BMJ 2014; 349 doi: http://dx.doi.org/10.1136/bmj.g5382 (Published 01 September 2014)
Cite this as: BMJ 2014;349:g5382
The Cancer Drugs Fund has been given a 40% increase in funding and has agreed to remove from its list any drugs that are overpriced or produce little clinical benefit. The fund’s chairman also promised to try to align the fund’s assessments more closely with those of the National Institute for Health and Care Excellence (NICE).
NHS England, which is responsible for the drugs fund, has agreed to increase the amount the fund receives for the next two years from £200m (€252m; $332m) to £280m a year. The fund has treated 55 000 people since it began, using drugs that NICE did not recommend as cost effective because, in most cases, they offered patients only a few more months of life.
Originally launched by Andrew Lansley, the former health secretary, as a way to satisfy political pressures,1 the fund has succeeded in that objective but has always been regarded by NICE and its supporters as something of a fudge: it covers only cancer, not other end of life conditions.
The major beneficiary of the fund (apart from the patients treated) has been the leading manufacturer of cancer drugs, Roche. The fund was originally meant to act as a bridge between the NICE dominated era—with its hard luck stories of patients denied drugs that were available in other countries—and a new era of value based pricing, where every new drug would carry a price tag that reflected its value. But that never happened, and instead the Pharmaceutical Price Regulation Scheme was renegotiated to set a global ceiling on drug spending. Every costly new drug sold to the NHS now means less money for other medicines.
This has driven a wedge between Roche—which was suspended from the Association of the British Pharmaceutical Industry (ABPI) in 2008 for breaching the rules and has never rejoined—and the rest of the industry. In the ABPI’s view the fund is no longer a cost-free offering. Its chief executive, Stephen Whitehead, welcomed the cash injection but warned, “However, it is only a short term solution and ultimately the NICE value assessment process needs to be reformed urgently, so that more innovative cancer medicines can be made available to NHS patients.”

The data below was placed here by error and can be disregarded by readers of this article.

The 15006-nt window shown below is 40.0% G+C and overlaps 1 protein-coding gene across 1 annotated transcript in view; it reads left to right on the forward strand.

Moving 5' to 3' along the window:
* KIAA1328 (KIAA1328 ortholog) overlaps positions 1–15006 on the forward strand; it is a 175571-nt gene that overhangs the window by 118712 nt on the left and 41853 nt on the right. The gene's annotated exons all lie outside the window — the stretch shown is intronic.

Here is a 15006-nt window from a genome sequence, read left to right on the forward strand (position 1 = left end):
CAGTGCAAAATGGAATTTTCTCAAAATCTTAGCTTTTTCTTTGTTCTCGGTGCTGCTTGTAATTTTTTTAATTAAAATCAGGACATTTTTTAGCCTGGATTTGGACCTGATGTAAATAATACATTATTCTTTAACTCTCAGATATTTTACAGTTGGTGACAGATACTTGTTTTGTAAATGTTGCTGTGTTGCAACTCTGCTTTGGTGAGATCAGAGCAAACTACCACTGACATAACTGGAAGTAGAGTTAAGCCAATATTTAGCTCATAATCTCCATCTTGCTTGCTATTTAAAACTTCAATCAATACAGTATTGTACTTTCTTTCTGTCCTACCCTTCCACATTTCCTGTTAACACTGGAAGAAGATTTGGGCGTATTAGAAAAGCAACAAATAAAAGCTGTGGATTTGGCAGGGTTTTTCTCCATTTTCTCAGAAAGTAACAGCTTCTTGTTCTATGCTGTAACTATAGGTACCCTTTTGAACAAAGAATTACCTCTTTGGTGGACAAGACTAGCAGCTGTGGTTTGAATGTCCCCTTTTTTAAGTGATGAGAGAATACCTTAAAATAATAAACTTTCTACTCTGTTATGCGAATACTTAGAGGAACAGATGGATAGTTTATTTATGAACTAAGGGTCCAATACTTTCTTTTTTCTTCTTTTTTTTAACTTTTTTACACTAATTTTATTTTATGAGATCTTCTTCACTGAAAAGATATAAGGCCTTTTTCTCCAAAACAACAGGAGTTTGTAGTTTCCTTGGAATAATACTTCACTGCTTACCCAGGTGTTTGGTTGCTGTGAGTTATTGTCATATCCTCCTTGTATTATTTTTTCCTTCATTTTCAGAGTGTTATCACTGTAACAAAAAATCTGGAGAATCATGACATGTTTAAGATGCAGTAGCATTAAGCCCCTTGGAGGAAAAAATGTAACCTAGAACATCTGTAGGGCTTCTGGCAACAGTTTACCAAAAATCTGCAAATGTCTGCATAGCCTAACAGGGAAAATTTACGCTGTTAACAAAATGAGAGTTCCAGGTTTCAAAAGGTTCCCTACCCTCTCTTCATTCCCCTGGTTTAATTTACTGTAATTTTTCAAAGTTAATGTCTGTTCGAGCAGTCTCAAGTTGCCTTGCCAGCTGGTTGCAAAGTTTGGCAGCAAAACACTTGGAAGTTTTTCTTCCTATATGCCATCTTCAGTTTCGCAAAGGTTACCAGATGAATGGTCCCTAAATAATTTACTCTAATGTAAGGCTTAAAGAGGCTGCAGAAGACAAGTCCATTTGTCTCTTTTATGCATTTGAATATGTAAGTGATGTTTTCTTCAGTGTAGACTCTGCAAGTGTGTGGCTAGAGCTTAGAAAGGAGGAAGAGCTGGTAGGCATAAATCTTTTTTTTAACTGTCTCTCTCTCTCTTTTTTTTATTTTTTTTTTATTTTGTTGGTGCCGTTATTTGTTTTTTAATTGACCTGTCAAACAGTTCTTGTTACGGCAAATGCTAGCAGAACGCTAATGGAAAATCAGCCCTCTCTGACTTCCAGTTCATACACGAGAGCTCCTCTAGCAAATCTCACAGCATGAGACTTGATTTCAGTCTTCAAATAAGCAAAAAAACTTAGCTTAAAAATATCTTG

The fund’s existence has eased the downward pressure on cancer drug prices, which NICE believes are too high. Roche’s latest breast cancer drug—Kadcyla, for advanced breast cancer—costs £90 000 for a course of treatment with outcomes that, under NICE rules, would make it worth £10 000 to £25 000. NICE rejected the drug on cost effectiveness grounds, but it is available through the Cancer Drugs Fund.
In a letter to NHS England the fund’s chairman, Peter Clark of the Clatterbridge Cancer Centre in Merseyside, said that the fund paid for drugs that showed good benefit but also for “minority drugs of much less clinical value.” He added that the fund had offered an alternative funding source “on price terms which in some cases have represented poor value.” He also undertook to review drugs and withdraw reimbursement for any found to be ineffective or too expensive. But this would not affect patients already taking those drugs or others that were the only confirmed treatment, he wrote. “The result will be to ensure patients continue to access worthwhile cancer medicines whilst also creating financial headroom for new medicines within the significantly expanded funding allocation,” he added.
The fund’s assessments will still diverge widely from those of NICE, despite Clark’s promise to try to ensure “greater alignment” between the two bodies. He also promised a new “evaluation through commissioning” option that would reimburse new drugs in clinical practice but would also review outcomes to assess value for money.
While the fund has made many drugs available to patients who would not otherwise have got them, its overall effect is less clear-cut. A study published in the British Journal of Cancer earlier this year2 found that English patients were as much as seven times more likely to be prescribed drugs rejected by NICE than patients in Wales, which is not covered by the fund. But three new drugs that NICE approved (pazopanib, bendamustine, and abiraterone) were adopted more slowly in England than in Wales. The existence of the fund, the authors concluded, did not speed up access to cost effective drugs.
Cite this as: BMJ 2014;349:g5382
↵Wise J. Charities welcome £50m interim cancer drugs fund. BMJ2010;341:c5464.FREE Full Text
↵Chamberlain C, Collin SM, Stephens P, Donovan J, Bahl A, Hollingworth W, Does the cancer drugs fund lead to faster uptake of cost effective drugs? A time trend analysis comparing England and Wales. Brit J Cancer2014; published online 25 Feb. doi:10.1038/bjc.2014.86.